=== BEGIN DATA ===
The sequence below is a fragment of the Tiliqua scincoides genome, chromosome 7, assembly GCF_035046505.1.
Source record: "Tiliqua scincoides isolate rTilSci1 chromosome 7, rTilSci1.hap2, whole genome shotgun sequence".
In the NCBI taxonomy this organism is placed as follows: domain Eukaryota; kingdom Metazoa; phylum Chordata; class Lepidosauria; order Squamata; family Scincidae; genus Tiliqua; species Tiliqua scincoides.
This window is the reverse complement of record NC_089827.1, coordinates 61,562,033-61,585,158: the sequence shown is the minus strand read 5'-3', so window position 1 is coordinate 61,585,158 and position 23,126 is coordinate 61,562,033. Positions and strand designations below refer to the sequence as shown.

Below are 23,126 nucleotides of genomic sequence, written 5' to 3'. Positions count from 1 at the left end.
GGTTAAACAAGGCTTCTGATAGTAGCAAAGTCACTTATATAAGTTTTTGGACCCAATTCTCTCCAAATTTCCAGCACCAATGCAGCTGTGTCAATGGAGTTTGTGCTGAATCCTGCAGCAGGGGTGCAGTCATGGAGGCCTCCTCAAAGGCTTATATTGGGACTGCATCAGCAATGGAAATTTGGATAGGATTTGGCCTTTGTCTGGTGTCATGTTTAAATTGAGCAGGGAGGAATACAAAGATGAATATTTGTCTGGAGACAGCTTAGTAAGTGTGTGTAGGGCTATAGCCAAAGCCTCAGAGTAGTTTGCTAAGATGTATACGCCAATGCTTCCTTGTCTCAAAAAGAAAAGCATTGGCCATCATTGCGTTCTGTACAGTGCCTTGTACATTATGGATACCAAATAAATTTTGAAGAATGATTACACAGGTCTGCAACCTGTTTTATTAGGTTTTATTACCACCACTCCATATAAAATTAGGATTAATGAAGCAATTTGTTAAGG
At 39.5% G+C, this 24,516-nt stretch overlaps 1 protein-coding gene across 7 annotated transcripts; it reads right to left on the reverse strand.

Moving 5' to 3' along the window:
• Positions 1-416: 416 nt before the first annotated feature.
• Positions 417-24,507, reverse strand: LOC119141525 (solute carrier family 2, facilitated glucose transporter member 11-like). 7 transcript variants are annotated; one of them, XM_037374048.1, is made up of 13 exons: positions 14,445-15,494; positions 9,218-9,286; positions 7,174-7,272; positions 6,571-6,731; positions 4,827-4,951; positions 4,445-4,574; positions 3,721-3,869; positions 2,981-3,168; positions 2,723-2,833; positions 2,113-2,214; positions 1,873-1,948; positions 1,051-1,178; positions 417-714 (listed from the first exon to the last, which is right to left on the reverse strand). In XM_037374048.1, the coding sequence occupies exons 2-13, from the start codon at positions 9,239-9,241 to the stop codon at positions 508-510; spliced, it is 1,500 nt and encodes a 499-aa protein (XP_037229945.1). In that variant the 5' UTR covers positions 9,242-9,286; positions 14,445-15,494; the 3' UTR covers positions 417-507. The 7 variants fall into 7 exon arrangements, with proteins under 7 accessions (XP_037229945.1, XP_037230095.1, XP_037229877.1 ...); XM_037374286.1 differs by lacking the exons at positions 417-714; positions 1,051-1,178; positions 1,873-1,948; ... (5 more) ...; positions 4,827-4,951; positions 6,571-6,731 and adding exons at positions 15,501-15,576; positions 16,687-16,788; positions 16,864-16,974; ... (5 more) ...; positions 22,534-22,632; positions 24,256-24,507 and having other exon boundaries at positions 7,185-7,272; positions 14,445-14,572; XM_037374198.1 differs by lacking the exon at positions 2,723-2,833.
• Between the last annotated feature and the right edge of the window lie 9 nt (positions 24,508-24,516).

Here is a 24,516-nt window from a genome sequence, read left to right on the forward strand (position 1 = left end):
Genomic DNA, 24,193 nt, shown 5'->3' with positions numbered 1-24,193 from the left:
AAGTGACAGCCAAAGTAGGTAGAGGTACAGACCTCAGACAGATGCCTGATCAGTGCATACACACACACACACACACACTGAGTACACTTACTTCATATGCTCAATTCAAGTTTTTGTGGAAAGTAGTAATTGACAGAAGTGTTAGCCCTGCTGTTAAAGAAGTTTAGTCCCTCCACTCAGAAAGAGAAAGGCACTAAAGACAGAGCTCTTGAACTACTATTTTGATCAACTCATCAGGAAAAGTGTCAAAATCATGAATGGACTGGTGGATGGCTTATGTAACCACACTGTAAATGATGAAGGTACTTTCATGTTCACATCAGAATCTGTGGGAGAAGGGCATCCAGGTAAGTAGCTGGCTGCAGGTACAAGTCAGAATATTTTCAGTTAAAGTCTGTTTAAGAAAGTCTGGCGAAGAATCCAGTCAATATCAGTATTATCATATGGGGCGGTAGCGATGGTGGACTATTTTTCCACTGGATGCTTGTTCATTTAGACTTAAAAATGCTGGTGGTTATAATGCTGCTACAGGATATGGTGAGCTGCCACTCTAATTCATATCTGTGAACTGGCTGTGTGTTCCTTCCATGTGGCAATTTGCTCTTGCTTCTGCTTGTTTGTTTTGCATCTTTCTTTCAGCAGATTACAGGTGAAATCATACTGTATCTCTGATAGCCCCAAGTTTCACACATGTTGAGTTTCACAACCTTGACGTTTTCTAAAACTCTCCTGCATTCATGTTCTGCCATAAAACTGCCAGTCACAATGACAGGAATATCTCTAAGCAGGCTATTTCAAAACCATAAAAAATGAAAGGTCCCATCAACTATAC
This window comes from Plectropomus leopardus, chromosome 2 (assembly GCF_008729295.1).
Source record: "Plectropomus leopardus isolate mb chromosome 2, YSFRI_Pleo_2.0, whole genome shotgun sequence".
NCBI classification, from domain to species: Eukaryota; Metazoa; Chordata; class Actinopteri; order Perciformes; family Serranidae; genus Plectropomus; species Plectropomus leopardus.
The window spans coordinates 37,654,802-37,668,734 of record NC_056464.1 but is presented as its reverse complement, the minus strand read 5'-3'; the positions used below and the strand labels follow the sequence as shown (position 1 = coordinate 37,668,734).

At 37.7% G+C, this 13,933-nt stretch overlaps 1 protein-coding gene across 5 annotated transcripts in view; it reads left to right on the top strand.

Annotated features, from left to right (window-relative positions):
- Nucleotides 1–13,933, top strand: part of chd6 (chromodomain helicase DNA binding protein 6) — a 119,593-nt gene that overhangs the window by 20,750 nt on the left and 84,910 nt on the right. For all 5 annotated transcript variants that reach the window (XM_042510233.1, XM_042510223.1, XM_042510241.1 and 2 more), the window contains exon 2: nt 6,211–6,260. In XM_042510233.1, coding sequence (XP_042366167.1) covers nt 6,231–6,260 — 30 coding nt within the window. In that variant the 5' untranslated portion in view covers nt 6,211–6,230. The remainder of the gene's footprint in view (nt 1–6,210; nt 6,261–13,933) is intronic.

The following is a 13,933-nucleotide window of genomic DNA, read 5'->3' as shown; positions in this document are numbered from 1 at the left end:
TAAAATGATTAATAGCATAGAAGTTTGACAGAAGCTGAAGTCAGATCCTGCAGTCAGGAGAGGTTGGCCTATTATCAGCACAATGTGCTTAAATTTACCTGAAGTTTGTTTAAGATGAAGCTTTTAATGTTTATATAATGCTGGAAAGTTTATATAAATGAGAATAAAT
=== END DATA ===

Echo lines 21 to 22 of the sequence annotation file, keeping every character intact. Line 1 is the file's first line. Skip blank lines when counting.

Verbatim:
- Nucleotides 1–13,933, top strand: part of chd6 (chromodomain helicase DNA binding protein 6) — a 119,593-nt gene that overhangs the window by 20,750 nt on the left and 84,910 nt on the right. For all 5 annotated transcript variants that reach the window (XM_042510233.1, XM_042510223.1, XM_042510241.1 and 2 more), the window contains exon 2: nt 6,211–6,260. In XM_042510233.1, coding sequence (XP_042366167.1) covers nt 6,231–6,260 — 30 coding nt within the window. In that variant the 5' untranslated portion in view covers nt 6,211–6,230. The remainder of the gene's footprint in view (nt 1–6,210; nt 6,261–13,933) is intronic.

The following is a 13,933-nucleotide window of genomic DNA, read 5'->3' as shown; positions in this document are numbered from 1 at the left end: